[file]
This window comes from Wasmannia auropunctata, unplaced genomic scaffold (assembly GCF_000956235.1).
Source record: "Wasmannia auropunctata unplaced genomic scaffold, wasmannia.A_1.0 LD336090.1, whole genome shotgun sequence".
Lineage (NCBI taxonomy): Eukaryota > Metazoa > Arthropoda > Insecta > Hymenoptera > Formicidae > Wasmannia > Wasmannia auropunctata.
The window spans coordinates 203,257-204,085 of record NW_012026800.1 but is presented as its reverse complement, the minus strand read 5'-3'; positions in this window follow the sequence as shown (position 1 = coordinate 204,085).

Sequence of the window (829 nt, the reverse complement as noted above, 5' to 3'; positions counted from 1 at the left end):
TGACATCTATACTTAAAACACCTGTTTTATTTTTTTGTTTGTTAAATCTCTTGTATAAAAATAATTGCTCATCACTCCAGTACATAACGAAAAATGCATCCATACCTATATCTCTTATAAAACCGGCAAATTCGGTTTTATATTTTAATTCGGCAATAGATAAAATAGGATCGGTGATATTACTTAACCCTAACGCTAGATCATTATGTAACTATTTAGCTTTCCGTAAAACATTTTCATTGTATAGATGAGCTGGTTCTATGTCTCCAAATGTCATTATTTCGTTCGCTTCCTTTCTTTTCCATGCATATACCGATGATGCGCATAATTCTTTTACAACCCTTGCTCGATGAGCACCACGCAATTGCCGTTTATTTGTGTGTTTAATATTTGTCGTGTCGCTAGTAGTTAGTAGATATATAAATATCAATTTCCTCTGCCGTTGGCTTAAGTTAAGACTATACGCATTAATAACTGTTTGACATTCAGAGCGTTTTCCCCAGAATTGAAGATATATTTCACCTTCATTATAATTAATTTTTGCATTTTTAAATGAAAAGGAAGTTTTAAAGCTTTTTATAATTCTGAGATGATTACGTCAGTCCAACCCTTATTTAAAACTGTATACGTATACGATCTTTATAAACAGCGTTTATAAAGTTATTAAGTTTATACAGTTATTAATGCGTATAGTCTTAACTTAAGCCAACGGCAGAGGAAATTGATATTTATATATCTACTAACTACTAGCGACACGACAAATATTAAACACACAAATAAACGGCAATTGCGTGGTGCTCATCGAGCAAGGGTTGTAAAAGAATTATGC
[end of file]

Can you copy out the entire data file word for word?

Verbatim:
This window comes from Wasmannia auropunctata, unplaced genomic scaffold (assembly GCF_000956235.1).
Source record: "Wasmannia auropunctata unplaced genomic scaffold, wasmannia.A_1.0 LD336090.1, whole genome shotgun sequence".
Lineage (NCBI taxonomy): Eukaryota > Metazoa > Arthropoda > Insecta > Hymenoptera > Formicidae > Wasmannia > Wasmannia auropunctata.
The window spans coordinates 203,257-204,085 of record NW_012026800.1 but is presented as its reverse complement, the minus strand read 5'-3'; positions in this window follow the sequence as shown (position 1 = coordinate 204,085).

Sequence of the window (829 nt, the reverse complement as noted above, 5' to 3'; positions counted from 1 at the left end):
TGACATCTATACTTAAAACACCTGTTTTATTTTTTTGTTTGTTAAATCTCTTGTATAAAAATAATTGCTCATCACTCCAGTACATAACGAAAAATGCATCCATACCTATATCTCTTATAAAACCGGCAAATTCGGTTTTATATTTTAATTCGGCAATAGATAAAATAGGATCGGTGATATTACTTAACCCTAACGCTAGATCATTATGTAACTATTTAGCTTTCCGTAAAACATTTTCATTGTATAGATGAGCTGGTTCTATGTCTCCAAATGTCATTATTTCGTTCGCTTCCTTTCTTTTCCATGCATATACCGATGATGCGCATAATTCTTTTACAACCCTTGCTCGATGAGCACCACGCAATTGCCGTTTATTTGTGTGTTTAATATTTGTCGTGTCGCTAGTAGTTAGTAGATATATAAATATCAATTTCCTCTGCCGTTGGCTTAAGTTAAGACTATACGCATTAATAACTGTTTGACATTCAGAGCGTTTTCCCCAGAATTGAAGATATATTTCACCTTCATTATAATTAATTTTTGCATTTTTAAATGAAAAGGAAGTTTTAAAGCTTTTTATAATTCTGAGATGATTACGTCAGTCCAACCCTTATTTAAAACTGTATACGTATACGATCTTTATAAACAGCGTTTATAAAGTTATTAAGTTTATACAGTTATTAATGCGTATAGTCTTAACTTAAGCCAACGGCAGAGGAAATTGATATTTATATATCTACTAACTACTAGCGACACGACAAATATTAAACACACAAATAAACGGCAATTGCGTGGTGCTCATCGAGCAAGGGTTGTAAAAGAATTATGC